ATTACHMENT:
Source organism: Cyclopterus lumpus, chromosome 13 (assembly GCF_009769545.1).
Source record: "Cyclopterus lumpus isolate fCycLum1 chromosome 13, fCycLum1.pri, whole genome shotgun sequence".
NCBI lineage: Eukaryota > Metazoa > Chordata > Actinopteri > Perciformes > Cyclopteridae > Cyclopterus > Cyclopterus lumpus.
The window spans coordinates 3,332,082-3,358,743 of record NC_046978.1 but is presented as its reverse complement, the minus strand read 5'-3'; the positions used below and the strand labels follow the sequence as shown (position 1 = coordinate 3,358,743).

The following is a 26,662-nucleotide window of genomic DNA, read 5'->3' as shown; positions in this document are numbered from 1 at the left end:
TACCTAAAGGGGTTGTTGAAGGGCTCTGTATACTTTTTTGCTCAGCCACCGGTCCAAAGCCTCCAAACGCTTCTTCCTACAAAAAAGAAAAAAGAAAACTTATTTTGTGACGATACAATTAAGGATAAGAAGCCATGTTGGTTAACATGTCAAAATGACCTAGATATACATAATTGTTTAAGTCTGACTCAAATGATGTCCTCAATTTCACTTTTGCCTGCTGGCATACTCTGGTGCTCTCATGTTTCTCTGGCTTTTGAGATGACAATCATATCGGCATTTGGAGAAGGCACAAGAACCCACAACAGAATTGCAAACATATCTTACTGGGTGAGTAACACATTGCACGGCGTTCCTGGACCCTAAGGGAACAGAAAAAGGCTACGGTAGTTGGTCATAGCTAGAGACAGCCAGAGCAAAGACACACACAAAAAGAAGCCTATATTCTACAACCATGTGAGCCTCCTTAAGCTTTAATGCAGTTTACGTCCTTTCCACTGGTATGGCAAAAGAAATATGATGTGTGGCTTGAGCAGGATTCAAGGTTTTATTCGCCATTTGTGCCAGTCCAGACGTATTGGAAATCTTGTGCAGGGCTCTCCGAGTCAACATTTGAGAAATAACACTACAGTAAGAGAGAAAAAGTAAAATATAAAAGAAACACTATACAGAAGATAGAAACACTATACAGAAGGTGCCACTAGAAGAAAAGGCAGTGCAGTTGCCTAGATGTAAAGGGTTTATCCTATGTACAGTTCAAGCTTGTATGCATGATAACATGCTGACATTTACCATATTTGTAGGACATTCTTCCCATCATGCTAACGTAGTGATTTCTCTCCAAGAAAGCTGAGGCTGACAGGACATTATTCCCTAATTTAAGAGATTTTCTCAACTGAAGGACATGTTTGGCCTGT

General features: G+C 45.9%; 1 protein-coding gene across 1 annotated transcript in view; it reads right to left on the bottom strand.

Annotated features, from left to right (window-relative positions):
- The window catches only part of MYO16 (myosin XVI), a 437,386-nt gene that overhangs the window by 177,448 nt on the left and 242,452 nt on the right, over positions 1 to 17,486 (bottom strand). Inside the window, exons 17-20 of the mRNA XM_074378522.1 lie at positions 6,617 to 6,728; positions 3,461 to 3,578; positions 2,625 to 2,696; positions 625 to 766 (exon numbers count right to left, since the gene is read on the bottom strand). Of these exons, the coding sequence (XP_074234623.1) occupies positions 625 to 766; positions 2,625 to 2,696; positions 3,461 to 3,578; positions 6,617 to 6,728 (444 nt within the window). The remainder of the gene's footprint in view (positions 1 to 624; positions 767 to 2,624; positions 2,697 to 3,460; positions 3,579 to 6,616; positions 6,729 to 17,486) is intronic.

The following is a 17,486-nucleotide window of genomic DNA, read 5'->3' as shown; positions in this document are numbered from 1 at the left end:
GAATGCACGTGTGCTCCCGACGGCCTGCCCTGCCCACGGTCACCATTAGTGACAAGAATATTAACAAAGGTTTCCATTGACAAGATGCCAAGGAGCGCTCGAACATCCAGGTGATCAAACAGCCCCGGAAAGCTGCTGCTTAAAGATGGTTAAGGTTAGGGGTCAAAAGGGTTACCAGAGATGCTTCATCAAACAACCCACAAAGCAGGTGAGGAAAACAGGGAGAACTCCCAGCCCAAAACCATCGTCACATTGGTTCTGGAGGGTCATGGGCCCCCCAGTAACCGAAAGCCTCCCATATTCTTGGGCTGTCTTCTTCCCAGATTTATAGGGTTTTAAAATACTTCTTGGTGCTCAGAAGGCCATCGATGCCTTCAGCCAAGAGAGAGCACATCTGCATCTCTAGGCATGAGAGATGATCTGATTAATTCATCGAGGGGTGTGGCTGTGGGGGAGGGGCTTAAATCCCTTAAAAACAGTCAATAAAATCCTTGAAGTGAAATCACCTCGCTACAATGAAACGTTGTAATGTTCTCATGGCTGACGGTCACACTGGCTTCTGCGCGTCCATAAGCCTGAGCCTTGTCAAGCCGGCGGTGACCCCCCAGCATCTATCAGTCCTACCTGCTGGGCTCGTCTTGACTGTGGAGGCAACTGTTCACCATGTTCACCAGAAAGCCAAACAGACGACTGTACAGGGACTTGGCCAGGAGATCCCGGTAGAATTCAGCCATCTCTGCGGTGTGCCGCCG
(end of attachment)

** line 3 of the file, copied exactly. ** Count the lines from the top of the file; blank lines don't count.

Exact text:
NCBI lineage: Eukaryota > Metazoa > Chordata > Actinopteri > Perciformes > Cyclopteridae > Cyclopterus > Cyclopterus lumpus.